Why should I quit smoking?
Smoking is considered the number one preventable cause of premature death in the United States. People who smoke are at higher risk of developing many chronic health problems, including heart disease, heart attack, stroke, peripheral artery disease and blood clots. This is especially important because these chronic disorders are all part of the bigger picture of cardiovascular disease — the number one cause of hospitalization and death in patients with chronic kidney disease. Smoking also increases the risk for many types of cancers, including lung, colorectal and liver, to name a few.
Why does this happen?
Smoking causes a number of changes throughout the body, including the build-up of fatty substances in blood vessels, decreased oxygen levels due to carbon monoxide and cell damage from inflammation and oxidative stress. Smoking also causes blood pressure and heart rate to go up, leading to a higher risk of heart attack and stroke. Finally, smoking worsens kidney damage due to diabetes.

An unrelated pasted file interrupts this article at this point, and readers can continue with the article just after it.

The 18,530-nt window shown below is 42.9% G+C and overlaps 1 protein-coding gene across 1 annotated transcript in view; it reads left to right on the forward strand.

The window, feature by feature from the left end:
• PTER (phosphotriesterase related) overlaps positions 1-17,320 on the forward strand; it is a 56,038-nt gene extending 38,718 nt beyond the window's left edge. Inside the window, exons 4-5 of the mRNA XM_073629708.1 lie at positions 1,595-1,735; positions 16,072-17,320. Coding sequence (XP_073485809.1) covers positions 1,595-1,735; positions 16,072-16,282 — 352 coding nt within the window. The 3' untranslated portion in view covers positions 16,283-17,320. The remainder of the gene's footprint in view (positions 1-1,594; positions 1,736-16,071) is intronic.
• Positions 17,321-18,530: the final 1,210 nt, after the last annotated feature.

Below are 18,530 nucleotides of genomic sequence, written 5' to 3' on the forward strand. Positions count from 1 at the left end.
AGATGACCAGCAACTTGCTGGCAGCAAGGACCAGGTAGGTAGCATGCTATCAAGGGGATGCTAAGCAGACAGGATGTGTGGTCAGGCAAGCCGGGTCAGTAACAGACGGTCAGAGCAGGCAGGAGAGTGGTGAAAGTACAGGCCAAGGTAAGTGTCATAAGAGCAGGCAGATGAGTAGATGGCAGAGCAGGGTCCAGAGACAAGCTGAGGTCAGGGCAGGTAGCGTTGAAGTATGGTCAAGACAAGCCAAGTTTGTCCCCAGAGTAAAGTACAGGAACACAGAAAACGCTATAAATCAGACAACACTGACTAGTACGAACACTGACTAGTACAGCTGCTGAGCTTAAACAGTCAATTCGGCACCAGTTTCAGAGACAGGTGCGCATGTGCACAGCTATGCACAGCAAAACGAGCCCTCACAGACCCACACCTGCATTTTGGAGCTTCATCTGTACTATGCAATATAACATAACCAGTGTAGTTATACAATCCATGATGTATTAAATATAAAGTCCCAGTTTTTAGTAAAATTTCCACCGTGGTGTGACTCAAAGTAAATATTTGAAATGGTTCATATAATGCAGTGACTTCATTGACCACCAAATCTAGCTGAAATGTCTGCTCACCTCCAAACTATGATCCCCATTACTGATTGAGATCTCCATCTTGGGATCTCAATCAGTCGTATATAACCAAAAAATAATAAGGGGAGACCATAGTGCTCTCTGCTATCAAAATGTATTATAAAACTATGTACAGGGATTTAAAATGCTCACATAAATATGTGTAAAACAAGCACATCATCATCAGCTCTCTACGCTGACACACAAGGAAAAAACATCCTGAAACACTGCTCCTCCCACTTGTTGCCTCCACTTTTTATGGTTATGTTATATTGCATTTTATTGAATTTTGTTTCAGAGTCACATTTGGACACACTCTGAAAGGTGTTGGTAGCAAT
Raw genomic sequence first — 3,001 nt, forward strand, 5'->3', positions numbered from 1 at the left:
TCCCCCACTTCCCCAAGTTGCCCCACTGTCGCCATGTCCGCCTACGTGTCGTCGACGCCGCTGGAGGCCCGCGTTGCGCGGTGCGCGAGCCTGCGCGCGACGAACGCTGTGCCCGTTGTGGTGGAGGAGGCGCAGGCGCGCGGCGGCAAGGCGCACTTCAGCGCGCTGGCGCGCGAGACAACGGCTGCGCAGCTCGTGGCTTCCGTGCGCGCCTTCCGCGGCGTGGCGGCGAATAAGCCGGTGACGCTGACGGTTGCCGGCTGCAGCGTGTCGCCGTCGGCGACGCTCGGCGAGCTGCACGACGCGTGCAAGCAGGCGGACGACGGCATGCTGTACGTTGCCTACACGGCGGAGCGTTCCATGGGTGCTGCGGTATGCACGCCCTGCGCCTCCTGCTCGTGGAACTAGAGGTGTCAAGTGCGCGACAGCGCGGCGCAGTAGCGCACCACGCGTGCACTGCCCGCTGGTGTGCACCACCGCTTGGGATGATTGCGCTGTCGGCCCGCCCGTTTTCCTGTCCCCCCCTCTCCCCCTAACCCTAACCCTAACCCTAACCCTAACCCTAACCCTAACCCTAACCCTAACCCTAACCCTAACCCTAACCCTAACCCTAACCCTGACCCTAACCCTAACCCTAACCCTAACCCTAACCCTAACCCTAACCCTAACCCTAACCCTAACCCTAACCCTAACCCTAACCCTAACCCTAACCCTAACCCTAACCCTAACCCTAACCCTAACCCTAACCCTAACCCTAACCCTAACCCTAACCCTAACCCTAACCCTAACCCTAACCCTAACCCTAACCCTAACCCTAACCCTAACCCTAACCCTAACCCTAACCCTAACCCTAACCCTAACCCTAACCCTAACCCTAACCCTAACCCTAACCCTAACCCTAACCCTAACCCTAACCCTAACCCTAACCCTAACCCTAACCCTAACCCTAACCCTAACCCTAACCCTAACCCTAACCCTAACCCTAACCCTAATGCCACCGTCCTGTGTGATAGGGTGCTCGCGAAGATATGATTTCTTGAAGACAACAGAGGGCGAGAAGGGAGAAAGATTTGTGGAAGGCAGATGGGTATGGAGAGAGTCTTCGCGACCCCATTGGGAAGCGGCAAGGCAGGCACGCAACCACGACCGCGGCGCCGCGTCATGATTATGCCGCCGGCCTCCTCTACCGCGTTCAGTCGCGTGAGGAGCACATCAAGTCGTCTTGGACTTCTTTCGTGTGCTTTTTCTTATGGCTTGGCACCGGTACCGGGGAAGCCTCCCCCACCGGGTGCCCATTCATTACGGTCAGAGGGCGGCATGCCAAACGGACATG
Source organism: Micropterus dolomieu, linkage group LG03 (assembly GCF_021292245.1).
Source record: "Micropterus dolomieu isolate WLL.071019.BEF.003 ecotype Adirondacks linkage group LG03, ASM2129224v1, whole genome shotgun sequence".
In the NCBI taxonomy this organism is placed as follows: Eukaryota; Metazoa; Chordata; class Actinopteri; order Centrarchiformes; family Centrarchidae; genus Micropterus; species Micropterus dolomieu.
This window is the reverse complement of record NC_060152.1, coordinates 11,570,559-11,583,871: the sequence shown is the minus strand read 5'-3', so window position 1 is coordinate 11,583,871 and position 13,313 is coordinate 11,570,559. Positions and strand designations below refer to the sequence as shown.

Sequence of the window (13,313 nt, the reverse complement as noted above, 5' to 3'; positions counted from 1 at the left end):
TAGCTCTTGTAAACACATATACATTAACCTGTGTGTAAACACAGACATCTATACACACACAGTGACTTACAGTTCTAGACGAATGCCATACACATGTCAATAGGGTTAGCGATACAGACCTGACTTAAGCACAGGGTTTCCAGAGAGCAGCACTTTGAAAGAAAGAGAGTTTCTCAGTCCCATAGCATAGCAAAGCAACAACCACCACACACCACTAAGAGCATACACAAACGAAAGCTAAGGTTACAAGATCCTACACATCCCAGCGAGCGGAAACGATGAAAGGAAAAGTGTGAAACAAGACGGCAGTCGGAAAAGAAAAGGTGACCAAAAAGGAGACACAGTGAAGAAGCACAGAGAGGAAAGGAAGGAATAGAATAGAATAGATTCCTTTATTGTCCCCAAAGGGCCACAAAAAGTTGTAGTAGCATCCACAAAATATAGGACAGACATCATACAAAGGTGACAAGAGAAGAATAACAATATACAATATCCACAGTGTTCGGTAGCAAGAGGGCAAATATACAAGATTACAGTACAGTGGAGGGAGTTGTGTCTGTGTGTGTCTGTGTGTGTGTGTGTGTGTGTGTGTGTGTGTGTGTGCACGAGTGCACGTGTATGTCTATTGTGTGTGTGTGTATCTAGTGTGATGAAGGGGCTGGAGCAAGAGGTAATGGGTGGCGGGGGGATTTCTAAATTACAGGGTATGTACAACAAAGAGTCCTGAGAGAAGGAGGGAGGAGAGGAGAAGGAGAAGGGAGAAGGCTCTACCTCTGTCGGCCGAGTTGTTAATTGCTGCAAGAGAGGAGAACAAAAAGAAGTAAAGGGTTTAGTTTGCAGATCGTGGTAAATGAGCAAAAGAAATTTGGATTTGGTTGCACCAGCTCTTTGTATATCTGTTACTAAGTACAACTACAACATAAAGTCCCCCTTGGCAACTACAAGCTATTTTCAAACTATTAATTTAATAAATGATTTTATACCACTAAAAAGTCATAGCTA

How can I reduce my risk?
Quitting smoking is hard work, but it is the first step in reducing risks for the problems listed above. In addition, the risk for heart disease may be reduced by:
- lowering blood cholesterol
- lowering blood pressure
- being more physically active
- losing weight
- preventing/controlling diabetes
Can smoking affect my kidney transplant?
It is well known that smoking narrows blood vessels in the legs, arms, heart and kidneys. Smoking has been shown to lead to an increased possibility of your body rejecting the new kidney, and it is associated with worse outcomes, including death and early failure of the transplanted kidney. If you are considering kidney transplantation or have received a kidney transplant, you should not be smoking.
Tips to quit smoking.
Even though it may be difficult, many people who quit smoking are surprised by how good they actually feel. Here are a few tips to help quit smoking:
Set a quit date.
Tell family, friends and coworkers that you plan to quit.
Anticipate and plan for the challenges you’ll face while quitting. Learn about your smoking triggers, including stress, seeing others smoke, finishing a meal or others.
Remove cigarettes and other tobacco products from your home, car and work.
Talk to your doctor about getting help to quit.
Visit www.smokefree.gov for more tips.
Significant health benefits begin minutes after quitting smoking and continue for years. For example, after one year, your risk of heart disease is reduced by half.